2hwa Culture in Cairo

The 2hwa (pronounced aah-wuh is such a beautiful thing.

2hwa (or قهوة) can mean coffee or coffee shop.

There are different kinds of 2hwas and they’re made for different kinds of people.

Some 2hwas are only for old men. They don’t have a sign that says “OLD MEN ONLY” but any woman approaching can clearly see that she’s not welcome there. These are usually “neighborhood” 2hwas where men go to watch sports, play a board game, drink coffee, and smoke unflavored معسل tobacco from a hookah pipe.

Some neighborhood 2hwas are welcoming to women and families; Our local 2hwa had reserved the inside tables for women and families. (this ensured that the women wouldn’t be harassed or bothered from male patrons and/or passing onlookers) More and more women are smoking shisha (hookah) in Egypt and it is slowly becoming a more accepted practice but it is by no means a “normal” thing for women or teenagers to do.

There are fancy 2hwas (i visited one in the souq or market) and there are cafés like Costa Coffee or Starbucks. The owner of the 2hwa is called the ma3lim and if he’s not present his second in command becomes the ma3lim. It’s his job to ensure the customers are comfortable, nothing sketchy occurs, and people feel like coming back.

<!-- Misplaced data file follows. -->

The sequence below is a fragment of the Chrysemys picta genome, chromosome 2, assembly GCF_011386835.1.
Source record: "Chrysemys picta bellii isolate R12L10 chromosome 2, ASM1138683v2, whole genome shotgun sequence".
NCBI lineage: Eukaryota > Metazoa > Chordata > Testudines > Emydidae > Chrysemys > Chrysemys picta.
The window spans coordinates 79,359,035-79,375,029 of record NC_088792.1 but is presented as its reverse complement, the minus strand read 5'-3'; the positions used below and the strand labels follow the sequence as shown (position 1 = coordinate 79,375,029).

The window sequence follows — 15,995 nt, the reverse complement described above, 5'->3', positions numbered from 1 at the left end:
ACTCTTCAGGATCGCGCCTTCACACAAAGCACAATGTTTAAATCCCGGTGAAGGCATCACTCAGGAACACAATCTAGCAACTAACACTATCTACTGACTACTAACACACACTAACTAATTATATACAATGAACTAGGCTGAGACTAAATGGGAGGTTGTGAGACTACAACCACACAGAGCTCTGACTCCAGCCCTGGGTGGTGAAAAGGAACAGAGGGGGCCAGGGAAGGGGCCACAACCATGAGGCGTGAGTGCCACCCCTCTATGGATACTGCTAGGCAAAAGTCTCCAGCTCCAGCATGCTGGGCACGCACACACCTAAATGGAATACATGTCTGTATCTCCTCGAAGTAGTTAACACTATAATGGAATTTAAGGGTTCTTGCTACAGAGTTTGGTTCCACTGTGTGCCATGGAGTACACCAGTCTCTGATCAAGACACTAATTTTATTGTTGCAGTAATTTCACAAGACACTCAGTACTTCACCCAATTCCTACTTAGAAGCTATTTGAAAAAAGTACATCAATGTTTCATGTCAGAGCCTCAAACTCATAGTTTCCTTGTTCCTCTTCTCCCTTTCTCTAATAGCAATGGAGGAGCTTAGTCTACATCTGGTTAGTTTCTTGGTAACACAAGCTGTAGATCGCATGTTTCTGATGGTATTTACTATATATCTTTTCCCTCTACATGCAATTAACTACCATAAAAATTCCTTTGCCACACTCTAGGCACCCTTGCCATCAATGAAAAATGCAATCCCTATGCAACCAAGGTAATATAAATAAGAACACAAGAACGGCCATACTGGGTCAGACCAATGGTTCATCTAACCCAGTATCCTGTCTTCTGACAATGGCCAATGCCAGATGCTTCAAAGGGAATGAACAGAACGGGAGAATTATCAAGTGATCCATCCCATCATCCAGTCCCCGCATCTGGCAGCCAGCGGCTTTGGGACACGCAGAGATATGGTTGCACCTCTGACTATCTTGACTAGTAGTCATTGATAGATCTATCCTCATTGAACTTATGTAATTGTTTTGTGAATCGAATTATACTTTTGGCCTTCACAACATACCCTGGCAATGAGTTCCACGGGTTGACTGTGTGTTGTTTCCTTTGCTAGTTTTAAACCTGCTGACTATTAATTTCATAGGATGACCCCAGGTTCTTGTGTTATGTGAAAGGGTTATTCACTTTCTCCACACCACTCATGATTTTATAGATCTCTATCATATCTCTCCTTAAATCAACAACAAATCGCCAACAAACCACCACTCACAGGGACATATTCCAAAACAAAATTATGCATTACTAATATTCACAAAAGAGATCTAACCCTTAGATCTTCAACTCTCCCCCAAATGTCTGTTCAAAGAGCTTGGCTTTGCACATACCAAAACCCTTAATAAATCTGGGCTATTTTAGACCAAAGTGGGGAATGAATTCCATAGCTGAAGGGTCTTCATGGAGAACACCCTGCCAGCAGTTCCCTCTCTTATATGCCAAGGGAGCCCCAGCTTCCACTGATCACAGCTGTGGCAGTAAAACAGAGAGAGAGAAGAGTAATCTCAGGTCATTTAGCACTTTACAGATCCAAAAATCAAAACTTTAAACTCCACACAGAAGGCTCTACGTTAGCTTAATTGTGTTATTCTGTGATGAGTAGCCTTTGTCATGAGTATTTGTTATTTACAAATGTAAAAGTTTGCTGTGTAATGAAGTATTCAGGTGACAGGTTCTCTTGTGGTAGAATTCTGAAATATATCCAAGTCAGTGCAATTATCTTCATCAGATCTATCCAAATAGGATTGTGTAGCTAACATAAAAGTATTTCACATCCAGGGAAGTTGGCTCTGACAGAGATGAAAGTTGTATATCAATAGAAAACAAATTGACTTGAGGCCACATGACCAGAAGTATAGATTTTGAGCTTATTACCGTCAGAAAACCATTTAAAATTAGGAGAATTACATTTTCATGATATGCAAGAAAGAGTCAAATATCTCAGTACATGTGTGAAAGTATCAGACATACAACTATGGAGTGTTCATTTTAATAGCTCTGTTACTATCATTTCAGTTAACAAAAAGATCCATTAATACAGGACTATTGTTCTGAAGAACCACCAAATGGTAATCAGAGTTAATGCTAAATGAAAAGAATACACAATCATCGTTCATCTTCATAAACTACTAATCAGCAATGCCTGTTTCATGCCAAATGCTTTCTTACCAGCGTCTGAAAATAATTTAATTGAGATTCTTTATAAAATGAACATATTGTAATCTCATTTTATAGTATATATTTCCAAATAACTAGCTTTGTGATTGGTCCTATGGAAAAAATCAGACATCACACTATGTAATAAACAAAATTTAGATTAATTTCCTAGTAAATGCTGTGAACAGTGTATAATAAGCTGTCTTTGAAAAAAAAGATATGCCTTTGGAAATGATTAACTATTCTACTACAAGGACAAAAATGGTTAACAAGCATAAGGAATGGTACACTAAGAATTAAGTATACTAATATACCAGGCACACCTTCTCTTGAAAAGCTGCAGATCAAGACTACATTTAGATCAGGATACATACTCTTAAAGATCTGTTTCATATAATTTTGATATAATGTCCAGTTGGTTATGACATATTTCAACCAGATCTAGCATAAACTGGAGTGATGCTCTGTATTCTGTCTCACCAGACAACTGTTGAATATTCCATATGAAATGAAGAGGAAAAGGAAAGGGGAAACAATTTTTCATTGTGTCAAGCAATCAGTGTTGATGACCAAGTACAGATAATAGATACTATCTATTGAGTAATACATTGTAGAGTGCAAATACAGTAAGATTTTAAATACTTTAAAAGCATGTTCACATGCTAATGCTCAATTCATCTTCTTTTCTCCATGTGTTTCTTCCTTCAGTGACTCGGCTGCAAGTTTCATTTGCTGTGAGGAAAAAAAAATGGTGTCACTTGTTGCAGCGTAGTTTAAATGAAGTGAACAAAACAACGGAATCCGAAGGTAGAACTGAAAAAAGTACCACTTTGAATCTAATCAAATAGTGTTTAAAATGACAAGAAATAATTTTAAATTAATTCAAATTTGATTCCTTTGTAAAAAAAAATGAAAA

International Studies

My classes this semester were awesome. I had some of my favorite professors, i’ve written papers on some of my favorite topics, and i’ve spent quality time with my best friends. I’m incredibly happy with my choice of majors and if you’re considering pursuing a degree in International Studies I highly recommend it! Here’s a brief overview of the classes I took this semester.


Survey of French Literature Since 1800

FR4163 — Dr. Logan Whalen

This course treated french-language texts from French authors from 1768 to 2005. I am extremely happy that I took this course. Dr. Whalen was very personable and the course expectations were clearly outlined from day 1. Some of the texts were rather long; however, the readings were generally spaced out and it was always very manageable. My favorite texts from the class were Rene (Chateaubriand) and Magnus (Sylvie Germain).


Arabic Literature and Culture

MLLL-3413 — Dr. Waleed Mahdi

This class used film and literature to gain a sampling of popular themes discussed in media from the Arab world. I’m not a fan of movies so I thought the course was a little movie-heavy for my taste. One book, The Journey of Ibn Fattouma, was particularly fun to read.


US-Arab Cultural Encounters

IAS-3783 — Dr. Waleed Mahdi

The readings for this class were mainly focused on presenting the main theories one comes across when studying the Middle East (Orientalism, Occidentalism, post-Orientalism, Class of Civilizations, etc). I found this ideological overview to be helpful in my other classes.

** I wrote a combined final paper for both of Dr. Mahdi’s classes comparing Kanye West and Shaaban Abd Al-Rahim and their representation of marginalized communities